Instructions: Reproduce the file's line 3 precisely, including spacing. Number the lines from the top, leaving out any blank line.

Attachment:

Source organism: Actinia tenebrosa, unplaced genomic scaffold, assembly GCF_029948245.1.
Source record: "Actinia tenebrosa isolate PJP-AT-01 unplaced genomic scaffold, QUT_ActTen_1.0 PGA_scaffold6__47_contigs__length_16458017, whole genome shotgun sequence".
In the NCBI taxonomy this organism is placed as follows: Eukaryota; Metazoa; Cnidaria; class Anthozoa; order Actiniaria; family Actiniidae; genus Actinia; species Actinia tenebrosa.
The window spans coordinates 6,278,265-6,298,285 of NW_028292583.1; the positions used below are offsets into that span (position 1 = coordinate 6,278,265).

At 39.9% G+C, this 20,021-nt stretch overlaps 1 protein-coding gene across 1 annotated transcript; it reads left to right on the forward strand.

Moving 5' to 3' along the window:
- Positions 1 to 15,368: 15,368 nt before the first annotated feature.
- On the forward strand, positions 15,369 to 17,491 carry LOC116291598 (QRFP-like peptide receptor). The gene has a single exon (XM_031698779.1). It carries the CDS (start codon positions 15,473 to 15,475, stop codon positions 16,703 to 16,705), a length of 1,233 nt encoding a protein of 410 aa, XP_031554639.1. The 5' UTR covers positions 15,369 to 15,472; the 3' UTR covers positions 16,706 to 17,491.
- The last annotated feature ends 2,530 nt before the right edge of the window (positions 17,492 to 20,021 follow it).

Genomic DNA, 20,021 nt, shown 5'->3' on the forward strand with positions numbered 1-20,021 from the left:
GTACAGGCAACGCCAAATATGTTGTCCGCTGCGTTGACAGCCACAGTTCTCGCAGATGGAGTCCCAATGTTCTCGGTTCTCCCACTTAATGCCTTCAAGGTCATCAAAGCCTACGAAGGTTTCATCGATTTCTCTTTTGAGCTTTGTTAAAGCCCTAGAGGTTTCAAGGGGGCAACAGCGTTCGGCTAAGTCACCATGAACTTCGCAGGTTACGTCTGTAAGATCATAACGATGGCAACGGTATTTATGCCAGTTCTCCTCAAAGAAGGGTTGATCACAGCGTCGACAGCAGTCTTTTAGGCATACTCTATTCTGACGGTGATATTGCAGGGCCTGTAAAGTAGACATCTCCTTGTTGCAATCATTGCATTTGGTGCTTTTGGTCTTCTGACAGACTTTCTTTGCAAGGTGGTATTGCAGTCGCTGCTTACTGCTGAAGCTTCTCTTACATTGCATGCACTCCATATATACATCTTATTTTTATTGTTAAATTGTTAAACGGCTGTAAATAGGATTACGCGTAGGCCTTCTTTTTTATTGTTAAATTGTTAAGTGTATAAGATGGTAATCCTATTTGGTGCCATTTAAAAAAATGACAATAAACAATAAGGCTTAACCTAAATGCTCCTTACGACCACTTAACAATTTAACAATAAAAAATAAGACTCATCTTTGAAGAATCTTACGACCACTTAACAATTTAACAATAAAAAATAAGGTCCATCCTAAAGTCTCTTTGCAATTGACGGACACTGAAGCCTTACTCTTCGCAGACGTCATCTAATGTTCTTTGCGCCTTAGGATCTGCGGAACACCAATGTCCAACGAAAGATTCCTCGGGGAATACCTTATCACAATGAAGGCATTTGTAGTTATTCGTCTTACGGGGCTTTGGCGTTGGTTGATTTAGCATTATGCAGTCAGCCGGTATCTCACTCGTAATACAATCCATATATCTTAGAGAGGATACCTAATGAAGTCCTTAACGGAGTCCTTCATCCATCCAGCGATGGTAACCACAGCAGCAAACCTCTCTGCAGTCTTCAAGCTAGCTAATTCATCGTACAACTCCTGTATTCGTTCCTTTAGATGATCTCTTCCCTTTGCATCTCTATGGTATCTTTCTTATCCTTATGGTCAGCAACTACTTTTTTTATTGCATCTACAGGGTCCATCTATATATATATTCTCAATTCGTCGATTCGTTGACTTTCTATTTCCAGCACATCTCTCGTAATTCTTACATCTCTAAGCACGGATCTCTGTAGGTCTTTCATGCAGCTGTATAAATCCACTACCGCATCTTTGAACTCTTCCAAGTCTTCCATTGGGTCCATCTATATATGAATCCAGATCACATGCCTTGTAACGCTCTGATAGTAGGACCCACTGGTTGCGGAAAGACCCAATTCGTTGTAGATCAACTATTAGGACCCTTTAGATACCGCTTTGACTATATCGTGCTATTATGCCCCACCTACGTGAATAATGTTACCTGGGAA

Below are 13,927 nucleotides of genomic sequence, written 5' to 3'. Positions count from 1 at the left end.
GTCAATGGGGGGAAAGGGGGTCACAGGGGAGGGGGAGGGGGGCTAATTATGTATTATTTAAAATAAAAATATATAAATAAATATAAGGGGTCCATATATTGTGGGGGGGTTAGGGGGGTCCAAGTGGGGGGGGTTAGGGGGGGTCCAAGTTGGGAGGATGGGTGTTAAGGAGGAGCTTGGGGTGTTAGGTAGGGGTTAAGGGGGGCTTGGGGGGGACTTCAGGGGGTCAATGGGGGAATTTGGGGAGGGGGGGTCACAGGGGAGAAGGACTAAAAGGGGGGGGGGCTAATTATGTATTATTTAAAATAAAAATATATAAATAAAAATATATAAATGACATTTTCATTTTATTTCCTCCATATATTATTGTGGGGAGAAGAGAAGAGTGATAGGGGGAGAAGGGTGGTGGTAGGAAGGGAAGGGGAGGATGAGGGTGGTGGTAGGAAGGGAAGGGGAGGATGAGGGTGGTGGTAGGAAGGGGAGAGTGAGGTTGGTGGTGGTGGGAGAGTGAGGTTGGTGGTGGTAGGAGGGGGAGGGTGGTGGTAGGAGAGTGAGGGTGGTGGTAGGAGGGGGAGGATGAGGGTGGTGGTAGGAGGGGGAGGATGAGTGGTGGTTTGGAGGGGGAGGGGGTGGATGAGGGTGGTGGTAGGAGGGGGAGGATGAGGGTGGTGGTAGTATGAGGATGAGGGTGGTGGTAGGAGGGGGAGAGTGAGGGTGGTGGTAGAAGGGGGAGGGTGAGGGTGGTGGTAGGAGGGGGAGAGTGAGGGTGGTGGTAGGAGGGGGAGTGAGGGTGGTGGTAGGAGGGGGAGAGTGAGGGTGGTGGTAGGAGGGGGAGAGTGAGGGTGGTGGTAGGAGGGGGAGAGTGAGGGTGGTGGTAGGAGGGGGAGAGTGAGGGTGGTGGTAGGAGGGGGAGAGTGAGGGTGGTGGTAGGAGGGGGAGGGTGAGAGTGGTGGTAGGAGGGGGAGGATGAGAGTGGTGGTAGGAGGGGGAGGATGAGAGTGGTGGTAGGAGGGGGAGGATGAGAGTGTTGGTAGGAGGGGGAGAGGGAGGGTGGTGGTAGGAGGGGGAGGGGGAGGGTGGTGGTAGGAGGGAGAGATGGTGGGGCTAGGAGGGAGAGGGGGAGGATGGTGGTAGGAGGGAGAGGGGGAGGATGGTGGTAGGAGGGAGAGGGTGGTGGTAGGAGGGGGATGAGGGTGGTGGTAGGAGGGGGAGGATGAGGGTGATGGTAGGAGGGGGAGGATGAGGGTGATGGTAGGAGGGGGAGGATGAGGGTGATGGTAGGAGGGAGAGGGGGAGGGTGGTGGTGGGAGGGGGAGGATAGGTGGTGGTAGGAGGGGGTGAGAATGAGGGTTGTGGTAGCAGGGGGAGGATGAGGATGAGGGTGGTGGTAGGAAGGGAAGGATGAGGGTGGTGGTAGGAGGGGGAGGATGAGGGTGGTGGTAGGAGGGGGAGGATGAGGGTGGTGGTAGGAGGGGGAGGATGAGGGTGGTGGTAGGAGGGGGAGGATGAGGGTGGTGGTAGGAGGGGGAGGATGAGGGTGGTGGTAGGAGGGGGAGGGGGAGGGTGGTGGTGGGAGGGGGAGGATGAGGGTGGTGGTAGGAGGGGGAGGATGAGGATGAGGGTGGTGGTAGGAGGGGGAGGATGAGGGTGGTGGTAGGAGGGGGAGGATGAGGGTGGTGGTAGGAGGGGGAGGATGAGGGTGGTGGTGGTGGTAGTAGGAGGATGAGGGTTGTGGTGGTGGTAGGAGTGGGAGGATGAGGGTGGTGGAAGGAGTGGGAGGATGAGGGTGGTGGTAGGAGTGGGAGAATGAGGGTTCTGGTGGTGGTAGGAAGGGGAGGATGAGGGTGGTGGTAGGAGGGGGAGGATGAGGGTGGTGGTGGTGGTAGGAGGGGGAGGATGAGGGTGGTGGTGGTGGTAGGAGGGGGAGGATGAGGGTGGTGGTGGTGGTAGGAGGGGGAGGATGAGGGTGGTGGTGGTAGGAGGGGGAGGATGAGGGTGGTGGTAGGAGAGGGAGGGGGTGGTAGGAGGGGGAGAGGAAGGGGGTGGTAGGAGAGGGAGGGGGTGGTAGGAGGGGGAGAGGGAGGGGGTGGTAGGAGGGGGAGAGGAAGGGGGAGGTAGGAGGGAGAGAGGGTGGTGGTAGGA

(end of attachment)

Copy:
In the NCBI taxonomy this organism is placed as follows: Eukaryota; Metazoa; Cnidaria; class Anthozoa; order Actiniaria; family Actiniidae; genus Actinia; species Actinia tenebrosa.